In this study, we showed that high levels of c-MYC are associated with faster recurrence and poor overall survival of patients with high-grade serous ovarian cancer, and with cisplatin resistance in ovarian cancer cells. Another key finding was that siRNA-based silencing of c-MYC inhibits cell growth in vitro and reduces tumor growth in xenograft models of cisplatin-resistant ovarian cancer. c-MYC, an oncoprotein highly abundant in several types of cancer, is considered an undruggable molecule by virtue of its flat protein surface (36, 37). Thus, the evidence we present here suggests that siRNA-based c-MYC targeting is a therapeutic modality for ovarian cancer patients expressing high c-MYC levels, including those that are resistant to cisplatin treatment.

The c-MYC transcription factor, which regulates 15% of all human genes, plays an important role in a myriad of biologic processes, including cell growth and proliferation, cell-cycle progression, apoptosis, angiogenesis, senescence, and genomic instability (1–3, 38, 39). In addition, c-MYC regulates the expression of not only a particular group of genes but acts in concert with RNA polymerase and transcription factors as a universal amplifier of gene expression in embryonic stem cells (40) and tumor cells (41). In fact, c-myc amplification has been reported in multiple malignancies, including ovarian cancer (14). In other tumor types, c-MYC expression levels have been associated with drug resistance (15–26). For instance, Sakamuro and colleagues have shown that c-MYC oncoprotein increases cisplatin resistance by decreasing production of the c-MYC inhibitor bridging integrator 1 (BIN1; ref. 16). Our findings related to the role of ectopic expression of c-MYC in decreasing the sensitivity of ovarian cancer cells to cisplatin treatment are in agreement with these reports.

The therapeutic effects of siRNA-based c-MYC silencing in cisplatin-resistant ovarian cancer cells have not been fully addressed. Current adjuvant chemotherapy for ovarian cancer includes cisplatin and paclitaxel; unfortunately, the majority of the patients develop chemoresistance that leads to therapeutic failure (27, 28). Thus, our study provides further evidence that c-MYC is a plausible target for ovarian cancer patients with high c-MYC expression levels. Moreover, the findings that the c-MYC–targeted siRNA did not affect the viability of cells with low c-MYC protein levels, suggests that c-MYC could be considered as a potential biomarker and an indicative of chemotherapy response. Nevertheless, the results that siRNA-mediated c-MYC silencing induced more pronounced effects in c-MYC downregulation than in cell growth and viability confirm previous findings (42) that molecular pathways other than c-MYC upregulation contribute to the cisplatin resistance of ovarian cancer cells. These results suggest that therapies targeting different cell survival pathways should be more beneficial than targeting a single pathway in advanced and drug-resistant ovarian cancer.

We have shown that c-MYC siRNA–based silencing induces short- and long-term effects in cell growth and viability. These effects were associated with both apoptosis induction and cell-cycle arrest. Future studies should determine the c-MYC–regulated antiapoptotic genes associated with the cisplatin resistance in ovarian cancer cells. In agreement with previous studies (14, 43), one of the major cell-cycle–inhibitory proteins, p27, was increased following c-MYC depletion. Similarly, decreased levels of CDK4 and cyclin D3 following c-MYC silencing probably occurred by the ability of c-MYC to transcriptionally regulate the expression of these proteins (44).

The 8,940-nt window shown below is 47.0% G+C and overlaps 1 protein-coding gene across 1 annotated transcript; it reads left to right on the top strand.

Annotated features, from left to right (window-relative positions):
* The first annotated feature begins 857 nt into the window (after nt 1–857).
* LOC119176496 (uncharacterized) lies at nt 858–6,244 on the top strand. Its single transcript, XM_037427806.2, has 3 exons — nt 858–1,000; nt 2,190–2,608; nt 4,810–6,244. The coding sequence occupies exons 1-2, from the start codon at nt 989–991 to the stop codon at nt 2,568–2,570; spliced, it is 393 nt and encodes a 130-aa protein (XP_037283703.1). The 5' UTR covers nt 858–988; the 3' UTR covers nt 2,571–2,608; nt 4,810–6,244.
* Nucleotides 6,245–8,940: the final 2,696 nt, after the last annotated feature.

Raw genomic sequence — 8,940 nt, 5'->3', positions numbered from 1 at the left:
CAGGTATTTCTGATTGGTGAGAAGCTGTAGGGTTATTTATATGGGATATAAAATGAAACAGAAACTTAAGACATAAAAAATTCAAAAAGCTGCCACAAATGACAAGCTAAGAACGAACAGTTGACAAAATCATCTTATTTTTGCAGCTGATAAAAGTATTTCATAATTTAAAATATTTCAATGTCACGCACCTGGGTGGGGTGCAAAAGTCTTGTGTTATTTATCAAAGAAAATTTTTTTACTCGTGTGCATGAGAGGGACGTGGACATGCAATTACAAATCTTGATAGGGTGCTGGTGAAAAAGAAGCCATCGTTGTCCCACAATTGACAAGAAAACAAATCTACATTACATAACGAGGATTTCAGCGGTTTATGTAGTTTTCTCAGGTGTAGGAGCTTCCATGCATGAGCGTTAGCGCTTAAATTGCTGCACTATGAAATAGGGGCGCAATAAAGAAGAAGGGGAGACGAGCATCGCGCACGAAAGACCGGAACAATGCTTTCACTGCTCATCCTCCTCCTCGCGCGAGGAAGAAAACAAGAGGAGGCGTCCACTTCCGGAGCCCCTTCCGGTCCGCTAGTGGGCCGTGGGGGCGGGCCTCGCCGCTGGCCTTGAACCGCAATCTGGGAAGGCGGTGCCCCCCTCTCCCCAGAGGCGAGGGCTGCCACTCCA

In conclusion, we present evidence here that DOPC-PEG-liposomal c-MYC–targeted siRNA alone or in combination with chemotherapy is efficacious in preclinical models. Further pharmacodynamic, pharmacokinetic, and tissue distribution studies will be required prior to clinical translation.

No potential conflicts of interest were disclosed.

Conception and design: J.M. Reyes-González, A.K. Sood, P.E. Vivas-Mejia

Development of methodology: J.M. Reyes-González, G.N. Armaiz-Peña, I.M. Echevarría-Vargas, A. Rivera-Reyes, P.E. Vivas-Mejía

Acquisition of data (provided animals, acquired and managed patients, provided facilities, etc.): J.M. Reyes-González, G.N. Armaiz-Peña, F. Valiyeva, S. Pradeep, P.E. Vivas-Mejía

Analysis and interpretation of data (e.g., statistical analysis, biostatistics, computational analysis): J.M. Reyes-González, G.N. Armaiz-Peña, L.S. Mangala, C. Ivan, A.K. Sood, P.E. Vivas-Mejía

Writing, review, and/or revision of the manuscript: J.M. Reyes-González, A.K. Sood, P.E. Vivas-Mejía

Administrative, technical, or material support (i.e., reporting or organizing data, constructing databases): A.K. Sood

Study supervision: L.S. Mangala, A.K. Sood, P.E. Vivas-Mejía

This project was supported partially by the NIH/NCI 1K22CA166226-01A1 and institutional seed funds from the University of Puerto Rico Comprehensive Cancer Center (to P.E. Vivas-Mejía); and the NIH, Minority Biomedical Research Support (MBRS) RISE Grant Number R25GM061838 (to J.M. Reyes-González). This project was also supported partially by CA016672, P50 CA083639, U54 CA151668, UH2 TR000943, the Blanton-Davis Ovarian Cancer Research Program, the RGK Foundation, the Gilder Foundation, and the Betty Anne Asche Murray Distinguished Professorship (to A.K. Sood).

The costs of publication of this article were defrayed in part by the payment of page charges. This article must therefore be hereby marked advertisement in accordance with 18 U.S.C. Section 1734 solely to indicate this fact.